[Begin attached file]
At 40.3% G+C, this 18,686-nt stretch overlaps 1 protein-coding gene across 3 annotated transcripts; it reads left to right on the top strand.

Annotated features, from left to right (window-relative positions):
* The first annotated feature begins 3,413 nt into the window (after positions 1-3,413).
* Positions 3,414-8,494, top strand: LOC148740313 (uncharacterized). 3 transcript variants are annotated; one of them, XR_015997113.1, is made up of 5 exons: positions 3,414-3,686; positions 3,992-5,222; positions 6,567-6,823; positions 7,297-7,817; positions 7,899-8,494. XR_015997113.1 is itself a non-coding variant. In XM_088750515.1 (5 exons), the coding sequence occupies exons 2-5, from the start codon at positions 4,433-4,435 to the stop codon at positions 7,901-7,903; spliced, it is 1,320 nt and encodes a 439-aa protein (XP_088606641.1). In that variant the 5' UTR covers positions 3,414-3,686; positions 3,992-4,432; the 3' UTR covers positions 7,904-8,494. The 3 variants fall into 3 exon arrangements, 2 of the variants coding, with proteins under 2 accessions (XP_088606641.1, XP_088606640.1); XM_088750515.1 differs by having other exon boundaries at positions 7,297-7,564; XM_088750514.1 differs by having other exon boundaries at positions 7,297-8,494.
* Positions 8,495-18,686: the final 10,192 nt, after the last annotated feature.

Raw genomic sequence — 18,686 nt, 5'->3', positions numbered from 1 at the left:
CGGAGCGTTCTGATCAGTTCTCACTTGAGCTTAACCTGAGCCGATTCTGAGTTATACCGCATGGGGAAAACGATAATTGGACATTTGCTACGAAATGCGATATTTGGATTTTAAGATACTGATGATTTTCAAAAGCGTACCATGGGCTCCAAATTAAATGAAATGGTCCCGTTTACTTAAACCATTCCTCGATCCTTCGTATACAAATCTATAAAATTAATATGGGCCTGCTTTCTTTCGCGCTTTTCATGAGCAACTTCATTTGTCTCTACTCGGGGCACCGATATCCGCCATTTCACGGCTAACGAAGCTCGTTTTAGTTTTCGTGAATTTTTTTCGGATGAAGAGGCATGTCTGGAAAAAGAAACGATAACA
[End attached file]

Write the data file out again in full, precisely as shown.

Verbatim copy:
At 40.3% G+C, this 18,686-nt stretch overlaps 1 protein-coding gene across 3 annotated transcripts; it reads left to right on the top strand.

Annotated features, from left to right (window-relative positions):
* The first annotated feature begins 3,413 nt into the window (after positions 1-3,413).
* Positions 3,414-8,494, top strand: LOC148740313 (uncharacterized). 3 transcript variants are annotated; one of them, XR_015997113.1, is made up of 5 exons: positions 3,414-3,686; positions 3,992-5,222; positions 6,567-6,823; positions 7,297-7,817; positions 7,899-8,494. XR_015997113.1 is itself a non-coding variant. In XM_088750515.1 (5 exons), the coding sequence occupies exons 2-5, from the start codon at positions 4,433-4,435 to the stop codon at positions 7,901-7,903; spliced, it is 1,320 nt and encodes a 439-aa protein (XP_088606641.1). In that variant the 5' UTR covers positions 3,414-3,686; positions 3,992-4,432; the 3' UTR covers positions 7,904-8,494. The 3 variants fall into 3 exon arrangements, 2 of the variants coding, with proteins under 2 accessions (XP_088606641.1, XP_088606640.1); XM_088750515.1 differs by having other exon boundaries at positions 7,297-7,564; XM_088750514.1 differs by having other exon boundaries at positions 7,297-8,494.
* Positions 8,495-18,686: the final 10,192 nt, after the last annotated feature.

Raw genomic sequence — 18,686 nt, 5'->3', positions numbered from 1 at the left:
CGGAGCGTTCTGATCAGTTCTCACTTGAGCTTAACCTGAGCCGATTCTGAGTTATACCGCATGGGGAAAACGATAATTGGACATTTGCTACGAAATGCGATATTTGGATTTTAAGATACTGATGATTTTCAAAAGCGTACCATGGGCTCCAAATTAAATGAAATGGTCCCGTTTACTTAAACCATTCCTCGATCCTTCGTATACAAATCTATAAAATTAATATGGGCCTGCTTTCTTTCGCGCTTTTCATGAGCAACTTCATTTGTCTCTACTCGGGGCACCGATATCCGCCATTTCACGGCTAACGAAGCTCGTTTTAGTTTTCGTGAATTTTTTTCGGATGAAGAGGCATGTCTGGAAAAAGAAACGATAACA